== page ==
The first part of last week was spent running around trying to get stuff together for a case, the papers for which needed to go in the mail on Wednesday. The catch was that I wasn't going to be there on Wednesday; I was going to be in New York City for a conference. And I am a control semi-freak when it comes to work and really prefer to oversee things myself, even when I know I've left everything in capable hands. My state of mind was not helped by the discovery that things would have been ready on Tuesday, had I not been an idiot and overlooked something important. Fortunately it was all fixable and went in the mail properly—on Wednesday.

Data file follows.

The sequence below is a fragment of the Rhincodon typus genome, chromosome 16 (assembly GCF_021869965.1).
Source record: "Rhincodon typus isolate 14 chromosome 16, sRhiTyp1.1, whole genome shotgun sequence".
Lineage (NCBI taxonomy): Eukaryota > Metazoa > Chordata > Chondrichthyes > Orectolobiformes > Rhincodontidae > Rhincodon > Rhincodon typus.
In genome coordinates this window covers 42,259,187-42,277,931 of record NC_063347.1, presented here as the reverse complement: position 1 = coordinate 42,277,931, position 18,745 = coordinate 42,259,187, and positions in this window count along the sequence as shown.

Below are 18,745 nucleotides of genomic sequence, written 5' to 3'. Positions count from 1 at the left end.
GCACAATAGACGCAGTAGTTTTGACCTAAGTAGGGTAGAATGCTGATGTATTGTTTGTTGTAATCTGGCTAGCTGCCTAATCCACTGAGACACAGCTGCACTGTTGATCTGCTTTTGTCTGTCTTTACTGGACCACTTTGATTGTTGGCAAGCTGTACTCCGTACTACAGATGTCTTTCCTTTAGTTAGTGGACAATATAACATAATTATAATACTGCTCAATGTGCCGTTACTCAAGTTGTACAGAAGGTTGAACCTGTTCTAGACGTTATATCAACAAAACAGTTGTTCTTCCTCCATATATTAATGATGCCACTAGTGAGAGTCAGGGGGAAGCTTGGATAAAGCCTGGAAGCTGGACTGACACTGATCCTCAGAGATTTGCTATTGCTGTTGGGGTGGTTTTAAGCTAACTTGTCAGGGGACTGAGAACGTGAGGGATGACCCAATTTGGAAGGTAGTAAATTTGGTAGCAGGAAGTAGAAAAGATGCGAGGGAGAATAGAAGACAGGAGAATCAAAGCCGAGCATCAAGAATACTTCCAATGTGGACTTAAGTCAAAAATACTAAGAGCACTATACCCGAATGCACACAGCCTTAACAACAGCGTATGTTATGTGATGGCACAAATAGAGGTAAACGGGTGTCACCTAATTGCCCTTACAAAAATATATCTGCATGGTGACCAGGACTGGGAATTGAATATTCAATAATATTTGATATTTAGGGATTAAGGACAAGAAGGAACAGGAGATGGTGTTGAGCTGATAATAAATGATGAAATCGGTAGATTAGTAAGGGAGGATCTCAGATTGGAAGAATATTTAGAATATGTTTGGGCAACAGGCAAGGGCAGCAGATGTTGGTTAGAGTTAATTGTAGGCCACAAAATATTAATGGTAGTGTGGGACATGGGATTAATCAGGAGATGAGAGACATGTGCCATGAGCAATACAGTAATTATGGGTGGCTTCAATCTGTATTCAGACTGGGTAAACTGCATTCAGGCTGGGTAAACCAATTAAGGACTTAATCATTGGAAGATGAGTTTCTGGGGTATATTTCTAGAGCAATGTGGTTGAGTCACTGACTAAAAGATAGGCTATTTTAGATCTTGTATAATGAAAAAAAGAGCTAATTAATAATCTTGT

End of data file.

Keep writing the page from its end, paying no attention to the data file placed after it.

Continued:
I spent Wednesday through Friday in New York City, at the National Association of Attorneys General's annual conference on corrections law (prisons and prisoners). I think it was probably pretty standard as such things go: a reasonable variation in the levels things were pitched at; one person who went on about "me, me, me, me, me" for far too long; and a widespread inability to speak into microphones. Unfortunately, the more advanced topics were ones that I'd happened to work on already, so there wasn't anything incredibly new to me. We did get a CD-ROM with our printed materials that looks to have a lot of very nice research on it, though.